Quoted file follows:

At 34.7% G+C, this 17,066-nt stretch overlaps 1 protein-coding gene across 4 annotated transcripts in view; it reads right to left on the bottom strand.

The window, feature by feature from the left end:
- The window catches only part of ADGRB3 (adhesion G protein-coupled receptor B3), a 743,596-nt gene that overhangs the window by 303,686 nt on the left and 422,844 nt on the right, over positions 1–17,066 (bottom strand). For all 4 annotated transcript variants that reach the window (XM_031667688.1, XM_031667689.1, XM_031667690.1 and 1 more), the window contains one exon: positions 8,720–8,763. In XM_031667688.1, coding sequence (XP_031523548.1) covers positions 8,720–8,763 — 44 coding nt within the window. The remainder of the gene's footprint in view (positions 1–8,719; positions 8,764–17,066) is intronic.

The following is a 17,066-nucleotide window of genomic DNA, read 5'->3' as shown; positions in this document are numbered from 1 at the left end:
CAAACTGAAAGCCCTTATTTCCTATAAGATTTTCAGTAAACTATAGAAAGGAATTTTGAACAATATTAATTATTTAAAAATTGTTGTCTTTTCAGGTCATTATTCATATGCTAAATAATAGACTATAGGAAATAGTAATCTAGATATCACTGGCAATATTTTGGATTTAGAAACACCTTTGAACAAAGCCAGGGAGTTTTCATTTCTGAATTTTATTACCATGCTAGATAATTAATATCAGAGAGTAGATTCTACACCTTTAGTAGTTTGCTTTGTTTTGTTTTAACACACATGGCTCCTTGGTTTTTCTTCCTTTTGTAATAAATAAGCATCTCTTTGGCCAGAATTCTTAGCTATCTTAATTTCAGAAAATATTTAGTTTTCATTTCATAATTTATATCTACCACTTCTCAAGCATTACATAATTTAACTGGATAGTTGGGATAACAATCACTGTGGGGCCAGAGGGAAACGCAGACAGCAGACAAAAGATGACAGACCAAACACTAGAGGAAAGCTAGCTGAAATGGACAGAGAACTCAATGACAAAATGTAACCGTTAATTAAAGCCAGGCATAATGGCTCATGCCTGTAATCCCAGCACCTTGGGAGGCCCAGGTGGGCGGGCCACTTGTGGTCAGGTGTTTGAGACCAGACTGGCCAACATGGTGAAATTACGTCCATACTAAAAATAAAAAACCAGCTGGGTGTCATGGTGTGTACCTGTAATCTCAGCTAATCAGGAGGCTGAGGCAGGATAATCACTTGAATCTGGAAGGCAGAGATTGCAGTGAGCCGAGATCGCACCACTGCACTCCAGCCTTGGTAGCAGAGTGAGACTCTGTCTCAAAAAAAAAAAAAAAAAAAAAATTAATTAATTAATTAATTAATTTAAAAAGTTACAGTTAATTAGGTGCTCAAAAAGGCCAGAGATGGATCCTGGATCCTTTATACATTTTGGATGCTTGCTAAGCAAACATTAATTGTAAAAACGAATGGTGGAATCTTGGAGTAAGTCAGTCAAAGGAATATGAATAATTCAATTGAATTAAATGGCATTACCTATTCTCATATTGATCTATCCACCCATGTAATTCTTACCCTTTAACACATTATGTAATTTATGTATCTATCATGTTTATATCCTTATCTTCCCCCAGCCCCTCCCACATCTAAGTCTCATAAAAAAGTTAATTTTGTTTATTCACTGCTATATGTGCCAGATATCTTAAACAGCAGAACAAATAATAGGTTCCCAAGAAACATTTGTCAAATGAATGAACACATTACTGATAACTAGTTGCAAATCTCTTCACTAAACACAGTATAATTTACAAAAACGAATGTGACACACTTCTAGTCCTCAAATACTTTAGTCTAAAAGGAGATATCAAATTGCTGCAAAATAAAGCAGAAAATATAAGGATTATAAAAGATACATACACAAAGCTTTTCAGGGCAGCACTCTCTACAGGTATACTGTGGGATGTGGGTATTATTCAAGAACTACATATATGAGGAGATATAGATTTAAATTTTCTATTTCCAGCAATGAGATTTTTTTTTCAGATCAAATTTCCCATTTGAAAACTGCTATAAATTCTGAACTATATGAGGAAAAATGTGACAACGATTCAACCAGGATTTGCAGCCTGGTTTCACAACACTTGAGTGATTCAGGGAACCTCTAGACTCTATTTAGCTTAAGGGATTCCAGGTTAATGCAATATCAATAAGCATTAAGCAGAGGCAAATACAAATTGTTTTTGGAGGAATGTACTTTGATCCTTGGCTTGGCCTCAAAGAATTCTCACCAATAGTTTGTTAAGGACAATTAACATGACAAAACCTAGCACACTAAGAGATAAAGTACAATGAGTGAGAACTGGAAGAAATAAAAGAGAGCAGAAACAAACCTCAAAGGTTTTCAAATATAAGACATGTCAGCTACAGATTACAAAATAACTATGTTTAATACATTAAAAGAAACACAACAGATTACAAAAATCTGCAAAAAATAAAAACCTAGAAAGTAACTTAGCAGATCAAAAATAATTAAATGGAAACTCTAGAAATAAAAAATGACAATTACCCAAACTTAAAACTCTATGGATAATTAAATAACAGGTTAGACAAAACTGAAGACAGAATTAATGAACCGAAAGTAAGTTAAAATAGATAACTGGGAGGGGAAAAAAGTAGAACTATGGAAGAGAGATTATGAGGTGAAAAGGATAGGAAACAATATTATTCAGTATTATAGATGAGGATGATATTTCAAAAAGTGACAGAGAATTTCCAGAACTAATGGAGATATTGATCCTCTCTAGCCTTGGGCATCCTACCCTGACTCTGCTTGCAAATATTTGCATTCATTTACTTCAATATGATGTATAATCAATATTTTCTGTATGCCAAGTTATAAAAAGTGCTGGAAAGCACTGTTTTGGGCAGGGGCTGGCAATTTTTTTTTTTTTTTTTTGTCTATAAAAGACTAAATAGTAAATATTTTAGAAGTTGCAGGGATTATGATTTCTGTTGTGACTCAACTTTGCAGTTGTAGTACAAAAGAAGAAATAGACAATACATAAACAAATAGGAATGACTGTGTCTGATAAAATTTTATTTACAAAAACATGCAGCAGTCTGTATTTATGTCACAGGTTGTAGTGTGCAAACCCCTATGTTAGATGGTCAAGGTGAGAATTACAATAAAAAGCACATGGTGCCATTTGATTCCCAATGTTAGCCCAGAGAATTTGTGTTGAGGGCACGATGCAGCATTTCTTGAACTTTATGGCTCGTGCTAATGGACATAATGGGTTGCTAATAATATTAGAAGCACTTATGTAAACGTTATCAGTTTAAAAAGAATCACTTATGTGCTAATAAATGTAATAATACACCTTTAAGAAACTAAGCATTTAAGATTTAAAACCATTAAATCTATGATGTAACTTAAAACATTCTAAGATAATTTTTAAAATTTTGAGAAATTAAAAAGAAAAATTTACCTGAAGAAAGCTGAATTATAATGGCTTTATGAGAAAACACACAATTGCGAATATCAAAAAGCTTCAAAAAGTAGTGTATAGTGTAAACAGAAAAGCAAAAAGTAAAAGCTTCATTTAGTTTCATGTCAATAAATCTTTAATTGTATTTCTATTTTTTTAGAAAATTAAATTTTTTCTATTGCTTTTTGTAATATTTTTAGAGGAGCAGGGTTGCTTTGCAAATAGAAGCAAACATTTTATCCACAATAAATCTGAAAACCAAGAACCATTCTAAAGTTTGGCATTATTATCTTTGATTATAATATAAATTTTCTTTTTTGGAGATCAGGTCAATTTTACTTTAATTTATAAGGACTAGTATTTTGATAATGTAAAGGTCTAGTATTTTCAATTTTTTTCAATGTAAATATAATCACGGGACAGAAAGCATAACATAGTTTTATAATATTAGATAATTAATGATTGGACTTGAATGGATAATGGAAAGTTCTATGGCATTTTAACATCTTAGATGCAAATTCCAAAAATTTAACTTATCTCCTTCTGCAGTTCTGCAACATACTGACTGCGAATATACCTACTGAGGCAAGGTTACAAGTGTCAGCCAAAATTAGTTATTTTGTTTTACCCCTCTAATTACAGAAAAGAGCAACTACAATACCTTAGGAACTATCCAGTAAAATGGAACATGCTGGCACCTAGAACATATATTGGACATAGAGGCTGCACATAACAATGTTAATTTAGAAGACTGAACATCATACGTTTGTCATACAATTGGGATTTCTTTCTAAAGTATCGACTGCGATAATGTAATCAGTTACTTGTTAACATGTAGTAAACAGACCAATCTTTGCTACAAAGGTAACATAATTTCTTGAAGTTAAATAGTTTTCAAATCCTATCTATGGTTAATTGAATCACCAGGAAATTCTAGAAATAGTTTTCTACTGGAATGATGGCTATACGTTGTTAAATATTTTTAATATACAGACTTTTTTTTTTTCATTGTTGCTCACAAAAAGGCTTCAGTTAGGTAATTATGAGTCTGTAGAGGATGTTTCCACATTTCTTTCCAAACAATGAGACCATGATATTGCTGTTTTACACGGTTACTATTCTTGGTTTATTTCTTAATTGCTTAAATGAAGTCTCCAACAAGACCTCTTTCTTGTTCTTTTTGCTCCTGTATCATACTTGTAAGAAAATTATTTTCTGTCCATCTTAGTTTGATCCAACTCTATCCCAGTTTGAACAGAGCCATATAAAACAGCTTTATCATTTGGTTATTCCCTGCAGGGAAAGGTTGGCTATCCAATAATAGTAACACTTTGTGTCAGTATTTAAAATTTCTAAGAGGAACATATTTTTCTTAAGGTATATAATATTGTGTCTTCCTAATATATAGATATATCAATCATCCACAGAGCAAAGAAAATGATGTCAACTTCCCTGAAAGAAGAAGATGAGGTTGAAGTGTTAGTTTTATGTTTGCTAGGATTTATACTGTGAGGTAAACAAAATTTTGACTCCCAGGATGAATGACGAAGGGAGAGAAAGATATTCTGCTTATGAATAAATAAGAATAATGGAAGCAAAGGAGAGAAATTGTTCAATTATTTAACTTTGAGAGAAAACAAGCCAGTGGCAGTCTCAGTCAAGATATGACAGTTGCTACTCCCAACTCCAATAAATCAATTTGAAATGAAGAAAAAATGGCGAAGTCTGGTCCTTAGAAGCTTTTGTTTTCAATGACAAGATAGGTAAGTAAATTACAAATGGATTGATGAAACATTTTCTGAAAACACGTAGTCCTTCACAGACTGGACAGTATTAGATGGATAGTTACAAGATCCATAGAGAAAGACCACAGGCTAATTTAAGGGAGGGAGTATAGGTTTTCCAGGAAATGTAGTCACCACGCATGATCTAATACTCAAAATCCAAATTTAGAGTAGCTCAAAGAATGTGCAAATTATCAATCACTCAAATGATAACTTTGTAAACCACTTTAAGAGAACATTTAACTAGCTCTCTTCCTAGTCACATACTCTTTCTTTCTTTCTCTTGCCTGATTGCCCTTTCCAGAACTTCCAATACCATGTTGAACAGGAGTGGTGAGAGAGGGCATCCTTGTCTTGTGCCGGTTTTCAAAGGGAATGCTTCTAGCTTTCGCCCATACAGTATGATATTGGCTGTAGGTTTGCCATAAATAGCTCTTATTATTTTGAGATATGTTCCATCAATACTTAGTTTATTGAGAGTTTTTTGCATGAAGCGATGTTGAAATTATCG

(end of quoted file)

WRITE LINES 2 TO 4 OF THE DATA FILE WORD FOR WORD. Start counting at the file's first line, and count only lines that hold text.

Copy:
The window, feature by feature from the left end:
- The window catches only part of ADGRB3 (adhesion G protein-coupled receptor B3), a 743,596-nt gene that overhangs the window by 303,686 nt on the left and 422,844 nt on the right, over positions 1–17,066 (bottom strand). For all 4 annotated transcript variants that reach the window (XM_031667688.1, XM_031667689.1, XM_031667690.1 and 1 more), the window contains one exon: positions 8,720–8,763. In XM_031667688.1, coding sequence (XP_031523548.1) covers positions 8,720–8,763 — 44 coding nt within the window. The remainder of the gene's footprint in view (positions 1–8,719; positions 8,764–17,066) is intronic.

The following is a 17,066-nucleotide window of genomic DNA, read 5'->3' as shown; positions in this document are numbered from 1 at the left end: